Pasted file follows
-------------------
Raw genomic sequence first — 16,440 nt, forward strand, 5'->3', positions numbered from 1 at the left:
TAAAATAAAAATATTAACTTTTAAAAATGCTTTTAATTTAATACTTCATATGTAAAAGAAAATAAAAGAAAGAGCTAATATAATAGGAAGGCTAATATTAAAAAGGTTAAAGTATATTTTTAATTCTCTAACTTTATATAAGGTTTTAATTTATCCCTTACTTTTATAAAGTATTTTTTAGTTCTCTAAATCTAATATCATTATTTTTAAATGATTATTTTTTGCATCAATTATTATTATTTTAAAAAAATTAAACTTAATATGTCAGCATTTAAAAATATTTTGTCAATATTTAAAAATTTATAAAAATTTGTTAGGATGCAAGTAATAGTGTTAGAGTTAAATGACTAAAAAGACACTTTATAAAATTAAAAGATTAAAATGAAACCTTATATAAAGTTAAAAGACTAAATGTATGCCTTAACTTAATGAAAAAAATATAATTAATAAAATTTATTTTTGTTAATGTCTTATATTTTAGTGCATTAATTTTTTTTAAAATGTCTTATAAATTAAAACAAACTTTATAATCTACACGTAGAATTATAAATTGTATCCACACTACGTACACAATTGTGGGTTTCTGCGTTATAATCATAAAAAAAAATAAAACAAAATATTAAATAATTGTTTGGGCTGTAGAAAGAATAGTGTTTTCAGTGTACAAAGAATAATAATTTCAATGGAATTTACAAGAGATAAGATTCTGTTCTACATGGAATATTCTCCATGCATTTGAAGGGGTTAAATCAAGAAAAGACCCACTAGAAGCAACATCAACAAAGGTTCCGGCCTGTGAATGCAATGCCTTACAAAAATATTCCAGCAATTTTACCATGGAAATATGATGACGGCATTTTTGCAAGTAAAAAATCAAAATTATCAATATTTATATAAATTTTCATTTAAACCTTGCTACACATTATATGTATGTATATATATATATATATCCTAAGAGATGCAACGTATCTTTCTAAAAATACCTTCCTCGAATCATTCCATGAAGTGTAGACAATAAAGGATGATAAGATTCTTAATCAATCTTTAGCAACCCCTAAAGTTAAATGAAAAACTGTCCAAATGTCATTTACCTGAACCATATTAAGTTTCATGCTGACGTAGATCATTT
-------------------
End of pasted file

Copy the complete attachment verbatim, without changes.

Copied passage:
Raw genomic sequence first — 16,440 nt, forward strand, 5'->3', positions numbered from 1 at the left:
TAAAATAAAAATATTAACTTTTAAAAATGCTTTTAATTTAATACTTCATATGTAAAAGAAAATAAAAGAAAGAGCTAATATAATAGGAAGGCTAATATTAAAAAGGTTAAAGTATATTTTTAATTCTCTAACTTTATATAAGGTTTTAATTTATCCCTTACTTTTATAAAGTATTTTTTAGTTCTCTAAATCTAATATCATTATTTTTAAATGATTATTTTTTGCATCAATTATTATTATTTTAAAAAAATTAAACTTAATATGTCAGCATTTAAAAATATTTTGTCAATATTTAAAAATTTATAAAAATTTGTTAGGATGCAAGTAATAGTGTTAGAGTTAAATGACTAAAAAGACACTTTATAAAATTAAAAGATTAAAATGAAACCTTATATAAAGTTAAAAGACTAAATGTATGCCTTAACTTAATGAAAAAAATATAATTAATAAAATTTATTTTTGTTAATGTCTTATATTTTAGTGCATTAATTTTTTTTAAAATGTCTTATAAATTAAAACAAACTTTATAATCTACACGTAGAATTATAAATTGTATCCACACTACGTACACAATTGTGGGTTTCTGCGTTATAATCATAAAAAAAAATAAAACAAAATATTAAATAATTGTTTGGGCTGTAGAAAGAATAGTGTTTTCAGTGTACAAAGAATAATAATTTCAATGGAATTTACAAGAGATAAGATTCTGTTCTACATGGAATATTCTCCATGCATTTGAAGGGGTTAAATCAAGAAAAGACCCACTAGAAGCAACATCAACAAAGGTTCCGGCCTGTGAATGCAATGCCTTACAAAAATATTCCAGCAATTTTACCATGGAAATATGATGACGGCATTTTTGCAAGTAAAAAATCAAAATTATCAATATTTATATAAATTTTCATTTAAACCTTGCTACACATTATATGTATGTATATATATATATATATCCTAAGAGATGCAACGTATCTTTCTAAAAATACCTTCCTCGAATCATTCCATGAAGTGTAGACAATAAAGGATGATAAGATTCTTAATCAATCTTTAGCAACCCCTAAAGTTAAATGAAAAACTGTCCAAATGTCATTTACCTGAACCATATTAAGTTTCATGCTGACGTAGATCATTT